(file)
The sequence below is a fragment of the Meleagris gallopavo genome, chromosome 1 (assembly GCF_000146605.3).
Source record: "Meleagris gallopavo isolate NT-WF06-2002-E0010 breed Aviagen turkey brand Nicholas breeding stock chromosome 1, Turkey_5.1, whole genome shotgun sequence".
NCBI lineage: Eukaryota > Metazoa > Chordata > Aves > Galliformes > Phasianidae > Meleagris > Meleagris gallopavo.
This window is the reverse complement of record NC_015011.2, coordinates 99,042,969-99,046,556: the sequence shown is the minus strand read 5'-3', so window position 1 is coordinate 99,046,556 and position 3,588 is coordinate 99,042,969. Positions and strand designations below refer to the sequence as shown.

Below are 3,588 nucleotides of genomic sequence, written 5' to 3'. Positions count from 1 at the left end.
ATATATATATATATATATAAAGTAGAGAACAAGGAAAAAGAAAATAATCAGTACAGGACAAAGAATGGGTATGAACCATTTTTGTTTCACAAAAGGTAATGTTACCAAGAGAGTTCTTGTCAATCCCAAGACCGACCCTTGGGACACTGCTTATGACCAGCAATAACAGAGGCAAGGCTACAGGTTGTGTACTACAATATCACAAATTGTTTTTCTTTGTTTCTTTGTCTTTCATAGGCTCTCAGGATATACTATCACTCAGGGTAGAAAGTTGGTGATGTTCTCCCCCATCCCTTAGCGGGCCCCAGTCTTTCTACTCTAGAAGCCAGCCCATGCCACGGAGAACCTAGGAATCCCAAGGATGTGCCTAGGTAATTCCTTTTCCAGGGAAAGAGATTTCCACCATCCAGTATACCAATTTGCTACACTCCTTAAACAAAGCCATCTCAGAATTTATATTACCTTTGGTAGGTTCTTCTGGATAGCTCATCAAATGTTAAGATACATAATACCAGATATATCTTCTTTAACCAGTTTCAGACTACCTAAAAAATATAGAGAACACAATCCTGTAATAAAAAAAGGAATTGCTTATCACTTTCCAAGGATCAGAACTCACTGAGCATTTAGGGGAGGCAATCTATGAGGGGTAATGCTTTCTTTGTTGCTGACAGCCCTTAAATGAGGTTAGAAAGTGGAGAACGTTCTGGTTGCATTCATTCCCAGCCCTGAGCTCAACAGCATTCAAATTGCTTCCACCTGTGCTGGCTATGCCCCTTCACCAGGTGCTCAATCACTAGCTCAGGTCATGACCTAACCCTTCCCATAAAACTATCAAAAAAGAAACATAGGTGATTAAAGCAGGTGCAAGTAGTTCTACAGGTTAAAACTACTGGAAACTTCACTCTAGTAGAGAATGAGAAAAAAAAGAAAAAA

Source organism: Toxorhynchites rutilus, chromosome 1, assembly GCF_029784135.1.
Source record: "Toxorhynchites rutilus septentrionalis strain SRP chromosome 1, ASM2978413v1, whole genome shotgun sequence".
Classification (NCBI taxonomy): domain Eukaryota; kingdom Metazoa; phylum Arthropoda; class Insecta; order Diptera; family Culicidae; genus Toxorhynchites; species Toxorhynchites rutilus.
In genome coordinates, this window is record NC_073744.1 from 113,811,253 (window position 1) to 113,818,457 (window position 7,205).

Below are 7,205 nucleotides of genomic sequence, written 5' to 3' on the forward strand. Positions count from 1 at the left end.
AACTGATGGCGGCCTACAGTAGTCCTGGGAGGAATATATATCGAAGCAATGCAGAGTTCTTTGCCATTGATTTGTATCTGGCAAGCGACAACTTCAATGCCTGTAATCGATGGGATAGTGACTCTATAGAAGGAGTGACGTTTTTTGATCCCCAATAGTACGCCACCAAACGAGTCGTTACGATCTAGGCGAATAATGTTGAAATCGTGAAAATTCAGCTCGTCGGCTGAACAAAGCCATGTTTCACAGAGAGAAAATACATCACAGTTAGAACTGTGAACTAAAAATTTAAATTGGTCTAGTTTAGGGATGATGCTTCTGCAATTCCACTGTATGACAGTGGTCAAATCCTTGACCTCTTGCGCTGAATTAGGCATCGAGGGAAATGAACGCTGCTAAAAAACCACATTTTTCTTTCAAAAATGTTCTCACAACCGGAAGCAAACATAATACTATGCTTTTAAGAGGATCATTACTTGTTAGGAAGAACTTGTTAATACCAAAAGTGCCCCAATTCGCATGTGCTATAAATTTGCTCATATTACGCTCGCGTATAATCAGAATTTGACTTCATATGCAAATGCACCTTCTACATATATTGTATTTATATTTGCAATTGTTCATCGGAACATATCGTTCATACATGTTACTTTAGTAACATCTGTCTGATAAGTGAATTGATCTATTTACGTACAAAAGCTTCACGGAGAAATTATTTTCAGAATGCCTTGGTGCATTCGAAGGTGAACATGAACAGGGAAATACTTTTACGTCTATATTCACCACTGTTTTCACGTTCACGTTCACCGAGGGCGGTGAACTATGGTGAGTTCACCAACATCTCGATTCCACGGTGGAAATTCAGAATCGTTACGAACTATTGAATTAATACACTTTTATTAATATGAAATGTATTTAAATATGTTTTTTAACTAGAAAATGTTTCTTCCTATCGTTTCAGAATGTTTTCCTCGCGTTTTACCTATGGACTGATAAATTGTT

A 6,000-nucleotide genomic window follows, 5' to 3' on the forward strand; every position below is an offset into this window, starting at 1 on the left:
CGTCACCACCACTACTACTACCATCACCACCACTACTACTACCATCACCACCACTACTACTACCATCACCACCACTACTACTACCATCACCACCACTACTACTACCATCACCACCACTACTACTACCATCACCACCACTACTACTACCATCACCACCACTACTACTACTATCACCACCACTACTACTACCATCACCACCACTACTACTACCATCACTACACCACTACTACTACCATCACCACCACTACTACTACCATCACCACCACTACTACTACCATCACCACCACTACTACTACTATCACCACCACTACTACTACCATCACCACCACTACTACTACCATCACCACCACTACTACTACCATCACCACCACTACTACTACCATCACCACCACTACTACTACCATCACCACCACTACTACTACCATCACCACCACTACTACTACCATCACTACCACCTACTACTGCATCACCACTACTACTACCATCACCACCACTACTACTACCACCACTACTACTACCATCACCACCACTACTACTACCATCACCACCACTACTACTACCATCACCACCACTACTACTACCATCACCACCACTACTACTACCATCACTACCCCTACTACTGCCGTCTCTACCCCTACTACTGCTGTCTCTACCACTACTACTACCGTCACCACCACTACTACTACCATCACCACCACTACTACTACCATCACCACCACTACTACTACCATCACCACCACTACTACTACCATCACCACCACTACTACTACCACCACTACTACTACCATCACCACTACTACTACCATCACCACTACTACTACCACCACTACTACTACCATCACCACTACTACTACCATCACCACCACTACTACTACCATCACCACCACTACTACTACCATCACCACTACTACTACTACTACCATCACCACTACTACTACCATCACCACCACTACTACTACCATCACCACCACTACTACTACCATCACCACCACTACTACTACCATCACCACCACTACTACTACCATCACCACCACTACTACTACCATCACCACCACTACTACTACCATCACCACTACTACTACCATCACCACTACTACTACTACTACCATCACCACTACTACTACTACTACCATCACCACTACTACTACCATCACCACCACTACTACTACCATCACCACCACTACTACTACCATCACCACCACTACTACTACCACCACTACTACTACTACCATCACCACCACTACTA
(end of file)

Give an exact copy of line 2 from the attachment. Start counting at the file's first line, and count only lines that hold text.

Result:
Source record: "Meleagris gallopavo isolate NT-WF06-2002-E0010 breed Aviagen turkey brand Nicholas breeding stock chromosome 1, Turkey_5.1, whole genome shotgun sequence".